Homilette for Wednesday, August 26, 2009

Wednesday of the Twenty-first Week in Ordinary Time

(I Thessalonians 2:9-13; Matthew 23:27-32)

Thessalonica was a prominent city in northern Greece. It was situated along the great Roman highway, Via Egnatia, about one hundred miles west of Philippi, Paul’s first stop after he crossed the Hellespont into Europe. Thessalonica had a Jewish synagogue as well as various pagan temples. Paul was evidently successful in preaching to both kinds of people there.

One reason for Paul’s success was probably his willingness to do physical work for his keep. Today’s reading from his letter mentions his “working day and night in order not to burden” anyone. Probably this means that he labored by day at his tent-making craft and at night preaching to the people. As evidenced by Mother Teresa’s Missionaries of Charity in our own time, people generally accept missionaries who do not have their hands out.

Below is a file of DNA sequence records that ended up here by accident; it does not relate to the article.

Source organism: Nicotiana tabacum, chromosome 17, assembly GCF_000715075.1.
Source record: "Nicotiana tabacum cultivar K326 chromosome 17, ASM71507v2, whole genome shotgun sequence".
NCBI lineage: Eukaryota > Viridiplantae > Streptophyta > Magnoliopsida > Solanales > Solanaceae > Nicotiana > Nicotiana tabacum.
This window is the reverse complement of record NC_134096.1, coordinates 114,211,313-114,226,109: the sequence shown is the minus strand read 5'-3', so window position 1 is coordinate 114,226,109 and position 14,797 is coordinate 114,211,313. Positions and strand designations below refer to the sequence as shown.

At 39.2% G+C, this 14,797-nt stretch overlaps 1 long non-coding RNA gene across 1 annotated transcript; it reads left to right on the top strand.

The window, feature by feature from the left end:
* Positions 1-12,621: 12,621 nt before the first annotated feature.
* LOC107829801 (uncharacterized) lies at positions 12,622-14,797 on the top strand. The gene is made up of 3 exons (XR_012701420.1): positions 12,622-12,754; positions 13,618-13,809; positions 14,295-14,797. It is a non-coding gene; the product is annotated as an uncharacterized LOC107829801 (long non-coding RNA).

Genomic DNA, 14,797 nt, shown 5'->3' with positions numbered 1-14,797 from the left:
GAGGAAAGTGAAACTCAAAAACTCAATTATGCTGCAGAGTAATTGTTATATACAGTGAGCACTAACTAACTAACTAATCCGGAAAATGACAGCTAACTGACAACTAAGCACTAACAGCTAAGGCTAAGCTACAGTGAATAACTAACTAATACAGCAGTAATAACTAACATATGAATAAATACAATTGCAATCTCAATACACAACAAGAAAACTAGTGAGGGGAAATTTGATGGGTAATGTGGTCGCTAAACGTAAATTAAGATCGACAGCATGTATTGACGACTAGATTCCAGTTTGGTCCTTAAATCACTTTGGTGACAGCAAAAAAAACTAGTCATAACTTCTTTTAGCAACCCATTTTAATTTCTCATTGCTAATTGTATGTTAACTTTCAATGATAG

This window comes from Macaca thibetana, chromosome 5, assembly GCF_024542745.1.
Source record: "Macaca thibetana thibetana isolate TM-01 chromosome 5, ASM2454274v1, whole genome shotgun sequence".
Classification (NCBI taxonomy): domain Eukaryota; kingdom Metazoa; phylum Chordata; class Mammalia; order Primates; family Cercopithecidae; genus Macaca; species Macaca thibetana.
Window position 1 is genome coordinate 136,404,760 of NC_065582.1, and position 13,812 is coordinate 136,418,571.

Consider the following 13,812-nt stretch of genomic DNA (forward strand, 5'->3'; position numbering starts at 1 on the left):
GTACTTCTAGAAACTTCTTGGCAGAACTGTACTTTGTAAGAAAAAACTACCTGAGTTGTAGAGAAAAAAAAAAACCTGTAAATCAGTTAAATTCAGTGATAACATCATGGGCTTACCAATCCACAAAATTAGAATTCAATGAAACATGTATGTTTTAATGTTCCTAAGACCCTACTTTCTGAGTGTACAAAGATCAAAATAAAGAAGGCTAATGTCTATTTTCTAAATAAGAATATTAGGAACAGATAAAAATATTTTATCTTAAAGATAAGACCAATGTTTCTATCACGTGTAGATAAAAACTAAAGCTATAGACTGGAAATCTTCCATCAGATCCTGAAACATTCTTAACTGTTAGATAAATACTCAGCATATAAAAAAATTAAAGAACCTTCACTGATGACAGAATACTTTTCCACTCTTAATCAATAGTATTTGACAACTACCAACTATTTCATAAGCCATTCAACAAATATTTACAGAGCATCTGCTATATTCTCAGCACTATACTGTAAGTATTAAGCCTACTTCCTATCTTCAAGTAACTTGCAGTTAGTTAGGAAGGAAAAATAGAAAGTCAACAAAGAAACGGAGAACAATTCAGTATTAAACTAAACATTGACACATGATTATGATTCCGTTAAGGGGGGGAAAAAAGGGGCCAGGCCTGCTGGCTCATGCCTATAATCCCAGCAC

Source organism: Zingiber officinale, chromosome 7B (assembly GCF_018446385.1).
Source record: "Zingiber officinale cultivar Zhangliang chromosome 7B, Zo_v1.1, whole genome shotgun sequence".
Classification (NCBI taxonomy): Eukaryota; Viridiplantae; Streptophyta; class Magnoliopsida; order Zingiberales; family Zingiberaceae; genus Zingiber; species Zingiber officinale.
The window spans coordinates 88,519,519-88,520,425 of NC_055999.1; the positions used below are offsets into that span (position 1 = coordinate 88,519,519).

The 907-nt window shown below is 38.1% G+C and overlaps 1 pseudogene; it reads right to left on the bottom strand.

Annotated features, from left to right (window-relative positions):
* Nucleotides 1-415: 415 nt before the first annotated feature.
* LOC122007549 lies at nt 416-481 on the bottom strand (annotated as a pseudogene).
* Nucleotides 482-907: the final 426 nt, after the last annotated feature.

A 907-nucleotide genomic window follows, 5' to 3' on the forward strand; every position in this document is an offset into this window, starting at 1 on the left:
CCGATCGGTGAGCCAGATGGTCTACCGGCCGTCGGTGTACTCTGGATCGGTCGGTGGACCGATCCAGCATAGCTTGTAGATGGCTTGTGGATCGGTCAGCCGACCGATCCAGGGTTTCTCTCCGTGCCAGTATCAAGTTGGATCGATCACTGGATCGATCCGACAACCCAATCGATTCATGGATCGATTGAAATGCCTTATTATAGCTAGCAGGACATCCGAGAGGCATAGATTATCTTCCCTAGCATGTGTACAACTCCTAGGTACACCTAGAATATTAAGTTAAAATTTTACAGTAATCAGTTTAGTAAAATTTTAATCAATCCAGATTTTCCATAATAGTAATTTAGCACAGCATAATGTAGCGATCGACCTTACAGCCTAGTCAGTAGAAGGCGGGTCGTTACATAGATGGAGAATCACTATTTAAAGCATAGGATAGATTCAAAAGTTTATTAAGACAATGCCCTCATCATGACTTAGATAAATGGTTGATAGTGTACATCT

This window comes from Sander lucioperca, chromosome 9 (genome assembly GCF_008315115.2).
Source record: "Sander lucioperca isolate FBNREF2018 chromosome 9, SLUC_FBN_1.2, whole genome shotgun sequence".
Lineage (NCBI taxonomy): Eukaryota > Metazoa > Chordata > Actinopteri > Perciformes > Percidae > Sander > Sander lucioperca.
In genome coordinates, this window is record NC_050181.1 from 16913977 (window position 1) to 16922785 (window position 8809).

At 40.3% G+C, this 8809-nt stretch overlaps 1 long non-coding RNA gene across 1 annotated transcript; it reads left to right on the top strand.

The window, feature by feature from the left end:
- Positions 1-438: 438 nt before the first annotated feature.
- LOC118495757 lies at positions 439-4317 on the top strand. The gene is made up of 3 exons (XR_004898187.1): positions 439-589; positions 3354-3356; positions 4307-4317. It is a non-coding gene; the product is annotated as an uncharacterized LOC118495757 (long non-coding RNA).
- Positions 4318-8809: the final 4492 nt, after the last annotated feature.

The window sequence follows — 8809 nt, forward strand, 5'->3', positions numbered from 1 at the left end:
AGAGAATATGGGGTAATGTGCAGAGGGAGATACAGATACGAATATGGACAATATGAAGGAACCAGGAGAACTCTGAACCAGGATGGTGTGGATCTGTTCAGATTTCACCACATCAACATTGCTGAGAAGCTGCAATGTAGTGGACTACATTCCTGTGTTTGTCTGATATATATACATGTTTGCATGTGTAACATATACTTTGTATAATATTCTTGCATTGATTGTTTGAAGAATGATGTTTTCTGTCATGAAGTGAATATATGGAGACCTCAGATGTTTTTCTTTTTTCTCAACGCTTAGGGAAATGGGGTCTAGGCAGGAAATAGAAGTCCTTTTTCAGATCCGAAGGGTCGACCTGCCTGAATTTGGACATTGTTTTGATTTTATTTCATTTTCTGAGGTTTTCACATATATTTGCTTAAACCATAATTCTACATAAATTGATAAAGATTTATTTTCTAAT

Paul emphasizes that the Thessalonians are receptive not so much of him and his companions as of the word of God which they preach. They are but men, but their message has a divine thrust. It acts with unrelenting power to square motives and thinking with righteous action and a renewing spirit. This same word of God has remade us also as true children of God.